Mr Redwood: Of course I welcome that. One of the big barriers to entry and to more effective competition for the large companies in Britain is the weight of regulation, which hits anyone who tries to start up a new business. I have done it in the past and I know what it feels like. One has to raise a lot more extra money because for six months to a year one is just trying to comply in many areas before one can trade. Yes, of course we want sensible regulation. We do not believe in an unregulated world. We believe in the law of contract. We believe that people should have a duty of care towards their staff and their customers, but if there are too many and too detailed competing types of prescriptive regulation, it puts people off and they say, “It’s too expensive. I can’t be bothered.”
Geraint Davies (Swansea West) (Lab/Co-op): But does the right hon. Gentleman agree that the issue for small business today is not so much regulation as liquidity and lending to SMEs by the banks? A constituent of mine, Alun Richards, is on hunger strike. He had a business with net assets and a limited amount of debt, and Lloyds bank came along and withdrew the debt. Now he is going bankrupt because he has no working capital. Does the right hon. Gentleman agree that that is disgraceful, particularly from a bank that is owned by the taxpayer? Poor old Alun Richards wants to run his business, not to be undermined by the banks. What are the Government doing about that?
Mr Redwood: Of course I agree that if there is a solvent and enterprising business and it is not getting proper banking facilities, that is very bad indeed. It is particularly bad if it is a state-owned or state-influenced bank that is responsible.
My final points are about banking, as time presses and many others want to speak. Of equal importance to the weighty matters covered by the Chancellor today will be the Vickers report and the Government’s response to it. I believe that we will have interim conclusions from Sir John Vickers on 11 April. We are not going to have fast, sustained, above-average growth in this country unless we sort out the banks a little more than we have done so far. All colleagues in the House are united in having individual cases where they feel a company could have been saved or could have grown more rapidly if only there had been more sympathetic or understanding bank managers and facilities. There is a problem with British banking serving the SME sector town by town, county by county. There is a lot of talent in the banks, concentrated at the national level and in the big national accounts. Many hon. Members like to knock those people, but they made an important contribution to the growth rate under the previous Government and to our economy.
Andrea Leadsom: In the last quarter of 2010, lending to the SME sector dropped by 38% from the last quarter of 2008. One of my big concerns is that this reflects the incredible concentration of SME lending among the four or five largest banks, which are responsible for around 90% of all SME lending. Does my right hon. Friend agree that the work of the Vickers commission and the Treasury Committee should focus on breaking up the oligopolistic positions of some of those big banks?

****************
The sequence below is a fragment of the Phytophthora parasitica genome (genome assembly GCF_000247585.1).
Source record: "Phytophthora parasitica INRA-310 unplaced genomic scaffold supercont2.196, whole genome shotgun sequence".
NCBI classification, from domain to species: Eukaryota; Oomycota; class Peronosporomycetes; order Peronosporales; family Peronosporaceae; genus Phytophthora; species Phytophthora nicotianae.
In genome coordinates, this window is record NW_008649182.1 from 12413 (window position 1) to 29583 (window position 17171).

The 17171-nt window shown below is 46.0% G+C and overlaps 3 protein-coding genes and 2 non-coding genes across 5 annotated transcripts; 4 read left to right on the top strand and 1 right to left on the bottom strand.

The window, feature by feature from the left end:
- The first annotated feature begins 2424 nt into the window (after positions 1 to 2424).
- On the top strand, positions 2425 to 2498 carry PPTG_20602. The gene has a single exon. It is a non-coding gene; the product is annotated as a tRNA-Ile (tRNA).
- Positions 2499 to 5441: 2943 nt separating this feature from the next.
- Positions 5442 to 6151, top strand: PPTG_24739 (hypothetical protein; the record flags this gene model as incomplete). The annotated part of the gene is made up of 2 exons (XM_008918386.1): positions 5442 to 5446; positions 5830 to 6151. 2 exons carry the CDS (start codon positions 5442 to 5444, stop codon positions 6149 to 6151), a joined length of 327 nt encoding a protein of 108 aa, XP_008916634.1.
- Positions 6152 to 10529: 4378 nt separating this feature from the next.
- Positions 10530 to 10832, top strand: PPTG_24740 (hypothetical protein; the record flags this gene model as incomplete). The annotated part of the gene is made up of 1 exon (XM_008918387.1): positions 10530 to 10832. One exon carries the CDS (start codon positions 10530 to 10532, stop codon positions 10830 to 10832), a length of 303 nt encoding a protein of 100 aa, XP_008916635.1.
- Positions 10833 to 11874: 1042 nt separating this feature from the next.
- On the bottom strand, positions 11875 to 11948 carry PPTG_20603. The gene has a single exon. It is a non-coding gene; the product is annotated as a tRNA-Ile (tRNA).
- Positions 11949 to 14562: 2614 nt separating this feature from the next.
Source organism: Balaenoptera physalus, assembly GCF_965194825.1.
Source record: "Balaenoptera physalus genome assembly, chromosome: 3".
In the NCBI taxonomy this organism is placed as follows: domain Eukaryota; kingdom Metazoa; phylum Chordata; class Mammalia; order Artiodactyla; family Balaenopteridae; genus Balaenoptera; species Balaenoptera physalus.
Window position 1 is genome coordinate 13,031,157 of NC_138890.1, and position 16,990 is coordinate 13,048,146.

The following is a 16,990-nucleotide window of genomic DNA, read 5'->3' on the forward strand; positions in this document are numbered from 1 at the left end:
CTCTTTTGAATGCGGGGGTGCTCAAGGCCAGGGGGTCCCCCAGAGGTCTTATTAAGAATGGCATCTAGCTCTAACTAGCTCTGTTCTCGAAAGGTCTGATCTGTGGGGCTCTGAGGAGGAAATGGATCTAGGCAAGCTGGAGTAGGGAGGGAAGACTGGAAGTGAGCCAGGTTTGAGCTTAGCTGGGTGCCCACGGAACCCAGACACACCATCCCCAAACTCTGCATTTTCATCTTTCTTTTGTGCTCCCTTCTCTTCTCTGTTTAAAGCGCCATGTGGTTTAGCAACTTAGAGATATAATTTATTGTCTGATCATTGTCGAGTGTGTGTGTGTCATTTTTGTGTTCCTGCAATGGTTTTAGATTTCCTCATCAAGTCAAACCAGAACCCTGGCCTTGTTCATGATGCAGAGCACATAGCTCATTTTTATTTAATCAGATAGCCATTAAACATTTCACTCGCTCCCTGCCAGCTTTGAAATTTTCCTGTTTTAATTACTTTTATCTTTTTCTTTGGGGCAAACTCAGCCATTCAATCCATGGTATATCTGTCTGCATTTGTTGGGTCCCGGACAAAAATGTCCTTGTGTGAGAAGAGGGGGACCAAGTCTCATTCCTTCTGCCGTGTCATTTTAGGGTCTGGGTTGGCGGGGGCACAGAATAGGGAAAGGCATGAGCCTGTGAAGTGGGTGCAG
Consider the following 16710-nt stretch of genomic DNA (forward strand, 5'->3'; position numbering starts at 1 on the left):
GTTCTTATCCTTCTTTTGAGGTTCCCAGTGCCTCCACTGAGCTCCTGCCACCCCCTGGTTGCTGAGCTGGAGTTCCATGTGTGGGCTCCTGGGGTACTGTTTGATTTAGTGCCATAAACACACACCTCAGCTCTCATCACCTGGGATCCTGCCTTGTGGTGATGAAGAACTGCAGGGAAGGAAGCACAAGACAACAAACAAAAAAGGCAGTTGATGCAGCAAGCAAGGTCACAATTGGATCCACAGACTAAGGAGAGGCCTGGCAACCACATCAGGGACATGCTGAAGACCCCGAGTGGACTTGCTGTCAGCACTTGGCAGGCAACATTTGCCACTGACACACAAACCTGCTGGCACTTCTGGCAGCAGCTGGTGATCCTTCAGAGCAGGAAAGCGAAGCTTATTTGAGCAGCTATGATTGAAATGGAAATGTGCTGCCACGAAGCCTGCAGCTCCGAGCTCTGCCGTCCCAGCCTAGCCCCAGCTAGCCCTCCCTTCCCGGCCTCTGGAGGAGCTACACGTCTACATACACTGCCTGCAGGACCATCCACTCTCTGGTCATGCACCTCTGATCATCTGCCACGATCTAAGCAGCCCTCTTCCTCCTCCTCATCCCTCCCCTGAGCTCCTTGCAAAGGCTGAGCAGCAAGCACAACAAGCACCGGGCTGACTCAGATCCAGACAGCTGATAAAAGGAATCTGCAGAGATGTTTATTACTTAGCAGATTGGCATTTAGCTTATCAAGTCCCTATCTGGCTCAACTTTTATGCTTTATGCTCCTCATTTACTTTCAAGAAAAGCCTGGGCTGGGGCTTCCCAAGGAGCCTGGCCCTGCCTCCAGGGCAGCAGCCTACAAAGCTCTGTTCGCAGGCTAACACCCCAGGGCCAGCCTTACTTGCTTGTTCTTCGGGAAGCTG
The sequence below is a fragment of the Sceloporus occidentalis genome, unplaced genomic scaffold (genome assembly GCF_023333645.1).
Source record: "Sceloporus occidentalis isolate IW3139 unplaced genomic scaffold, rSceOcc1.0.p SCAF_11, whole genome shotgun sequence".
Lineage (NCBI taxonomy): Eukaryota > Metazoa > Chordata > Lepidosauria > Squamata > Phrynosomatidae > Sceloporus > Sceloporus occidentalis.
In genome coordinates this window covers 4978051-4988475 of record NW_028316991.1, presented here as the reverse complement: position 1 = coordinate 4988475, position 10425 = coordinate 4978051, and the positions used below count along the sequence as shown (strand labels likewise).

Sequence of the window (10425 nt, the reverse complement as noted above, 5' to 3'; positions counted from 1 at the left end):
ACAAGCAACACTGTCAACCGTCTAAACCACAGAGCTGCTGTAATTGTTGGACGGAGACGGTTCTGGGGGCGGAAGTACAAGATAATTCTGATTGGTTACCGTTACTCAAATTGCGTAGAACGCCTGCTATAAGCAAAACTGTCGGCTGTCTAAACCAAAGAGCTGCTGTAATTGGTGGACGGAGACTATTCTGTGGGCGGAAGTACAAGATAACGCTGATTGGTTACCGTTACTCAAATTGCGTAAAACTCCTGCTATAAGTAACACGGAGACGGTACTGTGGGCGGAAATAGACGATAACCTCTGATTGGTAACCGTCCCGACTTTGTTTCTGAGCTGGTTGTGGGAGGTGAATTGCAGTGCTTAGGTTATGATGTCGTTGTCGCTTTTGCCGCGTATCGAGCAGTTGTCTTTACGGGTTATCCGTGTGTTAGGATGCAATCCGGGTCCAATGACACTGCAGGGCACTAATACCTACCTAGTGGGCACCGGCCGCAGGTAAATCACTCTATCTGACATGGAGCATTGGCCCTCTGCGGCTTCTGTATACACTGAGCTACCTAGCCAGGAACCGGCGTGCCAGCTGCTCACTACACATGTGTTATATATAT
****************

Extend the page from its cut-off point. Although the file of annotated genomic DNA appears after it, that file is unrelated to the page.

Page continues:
Mr Redwood: I certainly hope that when we see the Vickers report and have a proper debate on it we will be able to find sensible ways of promoting much more competition in the domestic banking market. We need more competition on the high street for individuals and families and more competition in town centres for SMEs, which in previous generations probably had better and more direct relationships with local bank managers, who had a bit more authority to grant loans and make money available on judgment than is currently the case through the box-ticking, centralised computer systems.
Geraint Davies: In that case, and given the last intervention, does the right hon. Gentleman agree that perhaps the Budget should have introduced tax relief or tax credits for individuals wanting to invest in SMEs, because venture capitalists want too high a return and the banks are failing the small business sector? We want an inclusive economy. Surely there should have been some support for SMEs so that we could all invest in small businesses more effectively.
Mr Redwood: That is exactly what the Budget contained. I think there was a revamped and revised enterprise investment scheme and an improvement in the capital gains treatment for successful entrepreneurs. It is always nice for new people setting up small businesses to be able to dream, and why should those of them who are successful not keep the proceeds if they have created jobs and done so much?
The outcome of the Budget will depend on two important considerations: whether we can put enough measures in place along the lines that the Chancellor has laid out for promoting growth; and whether there is a happy and sensible resolution to the banking problems as they affect SMEs and the wider public in Britain. There has been much discussion of the big banks, the investment banks and all those sorts of issues, but we now need to laser in on how the banks serve local communities and the SME sector. We need a more pro-competitive answer. I have some thoughts on how we could do that, but will not detain the House with them because today is not the day for that. However, without such measures the Budget will find it difficult to deliver the very large figures for increased revenue on which the whole plan rests.